Dan Ornstein

Rabbi Dan Ornstein: My Masterpiece

Dec 25, 2013

She walks up to me after morning services, her face uplifted and bright.  “I wanted to let you know about some great news I got from my son,” she grins.  Those few moments after morning worship before I go back to my office are usually when members of my synagogue tell me their worst news about sadness, illness, death.  Her promise to tell me about something happy intrigues and relieves me.  “He has been writing since he was sixteen,” she begins.  “After more than twenty years of writing professionally, he sold a screenplay for a new movie.  My husband and I will be visiting him on the set


Below is my imaginary letter to Sergei Brin, the co-founder and owner of Google.

Rabbi Dan Ornstein: Searching For Khaled

Sep 19, 2013

I was a twenty-one year old junior in college when I met Khaled Nusseibeh.  We were both undergraduates at Columbia University in New York thirty years ago, and my memories of him and our brief friendship are now quite old and likely distorted.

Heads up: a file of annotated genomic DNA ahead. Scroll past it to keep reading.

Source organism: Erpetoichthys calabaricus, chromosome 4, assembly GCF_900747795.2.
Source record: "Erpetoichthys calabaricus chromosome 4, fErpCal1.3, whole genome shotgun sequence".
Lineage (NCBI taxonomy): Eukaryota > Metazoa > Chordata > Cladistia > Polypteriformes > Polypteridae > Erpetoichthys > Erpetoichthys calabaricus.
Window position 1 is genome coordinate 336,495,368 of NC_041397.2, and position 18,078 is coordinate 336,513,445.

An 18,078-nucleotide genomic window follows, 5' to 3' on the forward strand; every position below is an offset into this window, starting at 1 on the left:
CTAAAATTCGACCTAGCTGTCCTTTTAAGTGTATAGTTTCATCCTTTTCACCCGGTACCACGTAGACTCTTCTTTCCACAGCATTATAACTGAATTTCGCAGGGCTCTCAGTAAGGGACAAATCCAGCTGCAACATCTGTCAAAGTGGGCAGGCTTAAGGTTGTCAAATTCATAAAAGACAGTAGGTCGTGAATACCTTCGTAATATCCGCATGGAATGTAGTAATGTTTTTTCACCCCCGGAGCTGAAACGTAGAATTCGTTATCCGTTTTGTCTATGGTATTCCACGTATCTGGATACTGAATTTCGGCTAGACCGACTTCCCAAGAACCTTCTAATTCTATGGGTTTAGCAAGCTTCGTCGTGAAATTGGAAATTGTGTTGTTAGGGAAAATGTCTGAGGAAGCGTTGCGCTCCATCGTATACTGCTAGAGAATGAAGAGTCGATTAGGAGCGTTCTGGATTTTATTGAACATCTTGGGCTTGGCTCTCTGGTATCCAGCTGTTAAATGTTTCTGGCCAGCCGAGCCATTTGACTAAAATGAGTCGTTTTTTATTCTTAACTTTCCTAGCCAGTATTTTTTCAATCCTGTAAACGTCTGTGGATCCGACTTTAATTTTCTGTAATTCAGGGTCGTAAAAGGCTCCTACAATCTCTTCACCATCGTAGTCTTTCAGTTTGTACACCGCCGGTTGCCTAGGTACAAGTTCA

Dan Ornstein: Anxiously Remembering to Live

Aug 15, 2013

A half-hour north of Albany outside the town of Stillwater you will find the Still Point Interfaith Retreat Center, in my opinion, one of the Capitol District's most beautiful and serene rural settings.  Sheltered and almost completely hidden by a wooded thicket, Still Point is exactly what its name implies: a place of blessed silence and spiritual respite, whose chorus of rustling leaves, birds, and crickets sings a song that drives out the whining musak of daily life from my ears. 

Dan Ornstein: Buying Two Stairways To Heaven

Jul 18, 2013

A few months ago as we drove to an appointment, one of my daughters and I bonded around the British rock band, Led Zeppelin's 1971 classic, "Stairway To Heaven."  With some uninterrupted time and the windows rolled up tightly in the car, we let loose.  Every word, melody change, and voice inflection of lead singer Robert Plant's that we could remember, we imitated.  We even tried to imitate those famous instrumentals that build the song up in a crescendo from a quiet renaissance style recorder solo to a battle of angsting, angry guitars and screaming lyrics.  Finally, we put our voices together to echo Plant's heartrending acapella solo: "And she's buying a stairway...to heaven."